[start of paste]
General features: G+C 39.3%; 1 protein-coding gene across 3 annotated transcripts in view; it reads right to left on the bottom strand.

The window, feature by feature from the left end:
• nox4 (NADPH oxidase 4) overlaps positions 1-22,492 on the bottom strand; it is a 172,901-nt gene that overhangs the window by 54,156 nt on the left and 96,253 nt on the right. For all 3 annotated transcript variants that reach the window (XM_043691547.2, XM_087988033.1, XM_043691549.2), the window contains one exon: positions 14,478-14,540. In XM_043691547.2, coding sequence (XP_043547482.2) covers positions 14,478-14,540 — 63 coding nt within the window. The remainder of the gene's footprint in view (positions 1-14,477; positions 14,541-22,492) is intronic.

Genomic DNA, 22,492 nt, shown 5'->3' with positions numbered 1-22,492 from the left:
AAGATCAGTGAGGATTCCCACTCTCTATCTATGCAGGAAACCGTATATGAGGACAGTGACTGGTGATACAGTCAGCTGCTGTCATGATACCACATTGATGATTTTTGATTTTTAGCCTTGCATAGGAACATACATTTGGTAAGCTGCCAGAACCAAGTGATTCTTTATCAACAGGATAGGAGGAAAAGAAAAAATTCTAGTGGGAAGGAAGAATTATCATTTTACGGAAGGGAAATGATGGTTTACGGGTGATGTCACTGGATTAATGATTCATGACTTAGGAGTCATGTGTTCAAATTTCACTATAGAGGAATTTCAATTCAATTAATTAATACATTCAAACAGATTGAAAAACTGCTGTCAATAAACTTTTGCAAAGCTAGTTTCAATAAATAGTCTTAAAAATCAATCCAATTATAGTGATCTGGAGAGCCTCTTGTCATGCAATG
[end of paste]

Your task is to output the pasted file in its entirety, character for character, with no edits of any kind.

General features: G+C 39.3%; 1 protein-coding gene across 3 annotated transcripts in view; it reads right to left on the bottom strand.

The window, feature by feature from the left end:
• nox4 (NADPH oxidase 4) overlaps positions 1-22,492 on the bottom strand; it is a 172,901-nt gene that overhangs the window by 54,156 nt on the left and 96,253 nt on the right. For all 3 annotated transcript variants that reach the window (XM_043691547.2, XM_087988033.1, XM_043691549.2), the window contains one exon: positions 14,478-14,540. In XM_043691547.2, coding sequence (XP_043547482.2) covers positions 14,478-14,540 — 63 coding nt within the window. The remainder of the gene's footprint in view (positions 1-14,477; positions 14,541-22,492) is intronic.

Genomic DNA, 22,492 nt, shown 5'->3' with positions numbered 1-22,492 from the left:
AAGATCAGTGAGGATTCCCACTCTCTATCTATGCAGGAAACCGTATATGAGGACAGTGACTGGTGATACAGTCAGCTGCTGTCATGATACCACATTGATGATTTTTGATTTTTAGCCTTGCATAGGAACATACATTTGGTAAGCTGCCAGAACCAAGTGATTCTTTATCAACAGGATAGGAGGAAAAGAAAAAATTCTAGTGGGAAGGAAGAATTATCATTTTACGGAAGGGAAATGATGGTTTACGGGTGATGTCACTGGATTAATGATTCATGACTTAGGAGTCATGTGTTCAAATTTCACTATAGAGGAATTTCAATTCAATTAATTAATACATTCAAACAGATTGAAAAACTGCTGTCAATAAACTTTTGCAAAGCTAGTTTCAATAAATAGTCTTAAAAATCAATCCAATTATAGTGATCTGGAGAGCCTCTTGTCATGCAATG